I had the honor and pleasure of writing a letter to Latham Zearfoss for his upcoming show Selected Works By Latham Zearfoss this Saturday, September 4 at 7 & 9pm at the Nightengale.
Facebook Invite for “Trust Me: Selected Works by Latham Zearfoss”
Here’s the letter, dated September 1, 2010:
A few years ago you sent me a copy of your piece Self-Control (2008). We were supposed to do a studio visit but I didn’t make it. We lost touch. We lived in different parts of the city. We had mutual friends. I watched that piece, Self-Control, on repeat, and cried. I wasn’t sure why. Was art supposed to do that to someone? I put the video away, and it is only now, two years later, that I return to it.
The parts of your work that bring me back are the parts about a queer utopia. There is a hopeful idealism that I am honestly not sure we will reach. When we talked on the phone I asked you about the idea of a queer utopia—an underlying theme in your piece Self-Control, 2008. In this piece, you are visited by somebody from the future. You aren’t sure what to say to this future ghost, so you tell it about 80s pop star, Laura Branigan. As the story goes, a piano falls on Laura while she is recording in her studio. She doesn’t die, but she associates this accident with music, and it scares her, so she stops making music. You take on her ghost, embodying this past for the video. Later on in the video, you place yourself in the space of a talk show host, interviewing “Latham Zearfoss.” Here, you are Aimee Brown. You talk to yourself about what you’re looking for—trust from the viewer, a hopeful idealism towards queer futures. In our conversation the other day, you talked about the word queer—how many different meanings there are, different contexts, the difficulty of pinning down one definition. Some are scared of it, some embrace it. “Queer is such a big word,” you say. “The word queer is very queer in and of itself—it doesn’t fit in neatly anywhere.”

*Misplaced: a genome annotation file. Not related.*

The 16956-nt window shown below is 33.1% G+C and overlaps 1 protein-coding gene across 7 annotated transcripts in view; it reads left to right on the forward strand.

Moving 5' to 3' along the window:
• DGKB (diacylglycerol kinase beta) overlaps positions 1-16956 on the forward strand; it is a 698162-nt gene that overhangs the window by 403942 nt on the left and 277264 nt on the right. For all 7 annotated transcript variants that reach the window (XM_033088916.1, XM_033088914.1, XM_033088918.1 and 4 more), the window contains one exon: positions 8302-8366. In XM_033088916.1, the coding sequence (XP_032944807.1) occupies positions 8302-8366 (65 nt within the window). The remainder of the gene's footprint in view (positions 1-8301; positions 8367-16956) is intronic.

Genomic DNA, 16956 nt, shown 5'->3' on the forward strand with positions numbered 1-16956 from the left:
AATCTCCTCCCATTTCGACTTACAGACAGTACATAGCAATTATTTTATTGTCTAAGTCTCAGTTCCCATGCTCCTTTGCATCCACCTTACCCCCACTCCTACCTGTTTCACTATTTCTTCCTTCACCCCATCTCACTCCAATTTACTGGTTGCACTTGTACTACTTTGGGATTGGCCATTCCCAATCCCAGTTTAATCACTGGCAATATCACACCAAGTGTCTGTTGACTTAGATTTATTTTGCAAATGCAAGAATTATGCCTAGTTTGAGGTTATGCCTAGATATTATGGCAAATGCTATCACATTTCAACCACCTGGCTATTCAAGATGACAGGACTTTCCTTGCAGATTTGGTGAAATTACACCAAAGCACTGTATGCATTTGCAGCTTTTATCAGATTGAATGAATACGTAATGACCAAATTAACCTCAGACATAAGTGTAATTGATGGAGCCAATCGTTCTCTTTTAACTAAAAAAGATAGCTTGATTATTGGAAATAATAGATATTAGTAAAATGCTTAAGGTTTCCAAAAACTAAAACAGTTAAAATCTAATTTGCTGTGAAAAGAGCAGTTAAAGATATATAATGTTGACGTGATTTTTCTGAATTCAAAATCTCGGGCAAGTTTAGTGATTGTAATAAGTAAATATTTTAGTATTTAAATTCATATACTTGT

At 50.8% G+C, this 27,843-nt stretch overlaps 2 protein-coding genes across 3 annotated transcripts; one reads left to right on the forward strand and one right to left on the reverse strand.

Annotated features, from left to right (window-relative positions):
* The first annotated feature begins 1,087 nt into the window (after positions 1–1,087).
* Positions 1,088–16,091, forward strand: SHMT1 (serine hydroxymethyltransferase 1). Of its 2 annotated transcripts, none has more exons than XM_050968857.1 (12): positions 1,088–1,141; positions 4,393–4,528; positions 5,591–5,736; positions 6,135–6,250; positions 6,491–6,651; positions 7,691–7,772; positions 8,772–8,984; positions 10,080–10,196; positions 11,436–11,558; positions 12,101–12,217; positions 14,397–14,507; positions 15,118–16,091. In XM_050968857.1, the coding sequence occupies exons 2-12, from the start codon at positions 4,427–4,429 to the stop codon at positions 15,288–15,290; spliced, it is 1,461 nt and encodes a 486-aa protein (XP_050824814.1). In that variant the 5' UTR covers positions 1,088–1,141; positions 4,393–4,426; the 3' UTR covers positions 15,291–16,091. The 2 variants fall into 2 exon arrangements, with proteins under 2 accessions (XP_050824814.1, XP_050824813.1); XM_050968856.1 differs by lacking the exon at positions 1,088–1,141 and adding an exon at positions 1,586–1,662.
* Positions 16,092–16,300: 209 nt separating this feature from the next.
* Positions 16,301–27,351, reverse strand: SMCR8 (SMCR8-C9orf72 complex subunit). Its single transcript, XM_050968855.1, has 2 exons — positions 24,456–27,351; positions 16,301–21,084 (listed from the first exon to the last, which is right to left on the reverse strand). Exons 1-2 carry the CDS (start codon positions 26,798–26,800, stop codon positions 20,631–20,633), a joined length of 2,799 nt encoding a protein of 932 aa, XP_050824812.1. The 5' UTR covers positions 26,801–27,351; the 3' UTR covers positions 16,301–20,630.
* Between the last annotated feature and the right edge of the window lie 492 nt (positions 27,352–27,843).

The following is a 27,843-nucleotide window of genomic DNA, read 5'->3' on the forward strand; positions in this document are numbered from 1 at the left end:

But what does that mean for notions of a queer utopia, as you suggest? What is this space and how can we arrive there, all of us, into this hopeful space of freedom. How can we “have a collective awareness and push for something better,” as you say? And how can we “lie or re-interpret or embellish something that might be considered central, to create something new, and something that our new model for realizing this queer present or future”?
This is a question that I think you can answer through art, and I can’t wait to see it.
Write-ups of Trust Me: Selected Works by Latham Zearfoss